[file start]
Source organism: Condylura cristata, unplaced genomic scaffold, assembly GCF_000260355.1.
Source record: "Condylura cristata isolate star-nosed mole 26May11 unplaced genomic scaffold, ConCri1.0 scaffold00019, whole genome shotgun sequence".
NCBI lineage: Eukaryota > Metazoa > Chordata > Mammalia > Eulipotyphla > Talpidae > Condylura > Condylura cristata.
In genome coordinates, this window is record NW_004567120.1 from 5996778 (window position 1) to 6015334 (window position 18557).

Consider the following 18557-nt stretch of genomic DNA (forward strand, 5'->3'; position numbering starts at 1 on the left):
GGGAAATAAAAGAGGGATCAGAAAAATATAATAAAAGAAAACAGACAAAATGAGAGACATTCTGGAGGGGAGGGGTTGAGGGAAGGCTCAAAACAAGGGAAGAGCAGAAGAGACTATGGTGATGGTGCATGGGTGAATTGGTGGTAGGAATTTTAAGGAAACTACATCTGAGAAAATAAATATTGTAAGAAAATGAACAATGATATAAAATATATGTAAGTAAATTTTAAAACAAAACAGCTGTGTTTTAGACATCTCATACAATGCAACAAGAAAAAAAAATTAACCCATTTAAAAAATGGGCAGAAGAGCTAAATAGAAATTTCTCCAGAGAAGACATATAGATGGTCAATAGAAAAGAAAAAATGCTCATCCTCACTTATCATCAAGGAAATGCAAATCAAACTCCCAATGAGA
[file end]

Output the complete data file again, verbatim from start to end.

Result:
Source organism: Condylura cristata, unplaced genomic scaffold, assembly GCF_000260355.1.
Source record: "Condylura cristata isolate star-nosed mole 26May11 unplaced genomic scaffold, ConCri1.0 scaffold00019, whole genome shotgun sequence".
NCBI lineage: Eukaryota > Metazoa > Chordata > Mammalia > Eulipotyphla > Talpidae > Condylura > Condylura cristata.
In genome coordinates, this window is record NW_004567120.1 from 5996778 (window position 1) to 6015334 (window position 18557).

Consider the following 18557-nt stretch of genomic DNA (forward strand, 5'->3'; position numbering starts at 1 on the left):
GGGAAATAAAAGAGGGATCAGAAAAATATAATAAAAGAAAACAGACAAAATGAGAGACATTCTGGAGGGGAGGGGTTGAGGGAAGGCTCAAAACAAGGGAAGAGCAGAAGAGACTATGGTGATGGTGCATGGGTGAATTGGTGGTAGGAATTTTAAGGAAACTACATCTGAGAAAATAAATATTGTAAGAAAATGAACAATGATATAAAATATATGTAAGTAAATTTTAAAACAAAACAGCTGTGTTTTAGACATCTCATACAATGCAACAAGAAAAAAAAATTAACCCATTTAAAAAATGGGCAGAAGAGCTAAATAGAAATTTCTCCAGAGAAGACATATAGATGGTCAATAGAAAAGAAAAAATGCTCATCCTCACTTATCATCAAGGAAATGCAAATCAAACTCCCAATGAGA